Shikhar Dhawan has been confirmed as captain, while pacer Bhuvneshwar Kumar will be his deputy as India named a 20-member white ball cricket squad to tour Sri Lanka in July.
Covaxin clearance delayed in US
Bharat Biotech’s US partner Ocugen will now pursue full approval for Covaxin in the US instead of emergency authorisation, involving yet another delay. The US Food and Drug Administration rejected the company’s proposal for emergency use authorisation.
“Although we were close to finalising our EUA application for submission, we received a recommendation from the FDA to pursue a BLA (full approval) path. While this will extend our timelines, we are committed to bringing Covaxin to the US,” said the company. Commentators cited a company statement from only a few weeks ago that said that the USFDA’s move to stop giving new EUAs for Covid vaccines would not affect its chances. It was not the case. Covaxin is being administered in India, while Bharat Biotech’s Phase 3 trials are still awaited.
UP Women’s Commission hits new low
In response to a question about rising rape cases in Uttar Pradesh, Meena Kumari, member of the UP Women’s Commission, has said: “Girls should not be given mobile phones as they talk with boys using cell-phones and later elope with them for marriage.” She blamed mothers, too: “First of all, mothers should keep close watch on daughters, as it was owing to their negligence that all such things (like rape) are happening to girls.”
Rekha Sharma, chair of the National Commission for Women, was also called out recently for regressive and controversial statements which run counter to the remit of the organisation. It spoke volumes for the ruling strategy in India: blame women to keep them down.
Thousands from Myanmar seek refuge in Northeast
Thousands of people fleeing the junta’s crackdown in Myanmar have crossed into India’s eastern states, worrying officials that the region could become a staging post for pro-democracy activists, and stoke instability. Mizoram, Manipur and Nagaland are sheltering around 16,000 people from Myanmar, civil society groups and government officials estimate. The number is expected to rise, reports Reuters.
In Mizoram, which has around 15,000 people from Myanmar, the authorities are keeping a close watch on pro-democracy fighters joining refugees moving across the unfenced, densely forested border marked by the Tiau river. They have sought the help of the Foreign Ministry to set up eight refugee camps. In Manipur, some of the 1,000 people who fled Myanmar are sheltering in makeshift camps in forested areas, even as intense monsoon rains begin, said human rights activist Babloo Loitongbam.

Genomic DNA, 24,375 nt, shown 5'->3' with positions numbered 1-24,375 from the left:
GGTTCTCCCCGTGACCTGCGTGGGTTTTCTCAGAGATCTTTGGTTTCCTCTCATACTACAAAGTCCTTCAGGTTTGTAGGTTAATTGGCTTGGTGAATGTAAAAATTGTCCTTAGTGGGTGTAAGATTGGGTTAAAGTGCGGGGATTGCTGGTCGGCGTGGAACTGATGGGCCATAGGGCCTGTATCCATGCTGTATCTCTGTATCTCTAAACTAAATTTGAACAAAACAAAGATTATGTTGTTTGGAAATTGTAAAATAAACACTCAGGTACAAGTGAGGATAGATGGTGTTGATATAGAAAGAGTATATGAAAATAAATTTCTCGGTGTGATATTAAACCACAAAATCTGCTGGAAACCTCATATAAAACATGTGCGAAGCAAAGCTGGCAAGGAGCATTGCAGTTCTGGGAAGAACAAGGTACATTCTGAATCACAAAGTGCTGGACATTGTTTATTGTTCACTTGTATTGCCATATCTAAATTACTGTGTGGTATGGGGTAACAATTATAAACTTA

India hits out at Pakistan on ‘uranium’ claim
India hit out at Pakistan for claiming that some material seized recently in Bokaro was uranium, and described it as an attempt to malign the country. The Ministry of External Affairs said that the material seized was not uranium and asserted that India maintains a stringent law-based regulatory system for internationally-controlled items, which is reflected in its “impeccable” non-proliferation credentials. Last week, Pakistan’s foreign ministry called for a probe into what it called the seizure of nuclear material.
India is in contact with “various stakeholders” in Afghanistan, the ministry said, in response to specific questions about whether the government has opened direct talks with the Taliban. While the MEA did not confirm the talks, which would represent a major shift for Indian policy, it did not deny recent reports that indicated that Indian security officials have exchanged messages with several “nationalist” Taliban factions, including Mullah Abdul Ghani Baradar, a member of the Rehbari Shura, or leadership council, that includes Pakistan-based Taliban accused of terrorism.
Facebook banned Sanatan Sanstha but didn’t remove pages linked to it
Facebook allowed the Hindu extremist group Sanatan Sanstha to operate openly on its platform for months, even after the company banned the group’s main pages for violating its policies. It was not until Time magazine pointed out a network of 32 pages linked to its sister organization, the Hindu Janajagruti Samiti — with more than 2.7 million followers — that the social media giant purged them in April. The pages regularly shared hate speech and misinformation, largely targeting India’s Muslim minority.
Facebook addresses White supremacist content, but there has been no reckoning of Hindu extremist activity on its platform. That risks provoking retaliation from the Modi government, with which Facebook has a delicate relationship. Facebook’s safety team concluded that the Bajrang Dal supported violence against minorities and should be designated a “dangerous organisation,” the Wall Street Journal reported in December. The quasi-independent Facebook Oversight Board criticised the company in January for its lack of transparency about the dangerous organisations list, and called on the company to make it public. Facebook has not complied.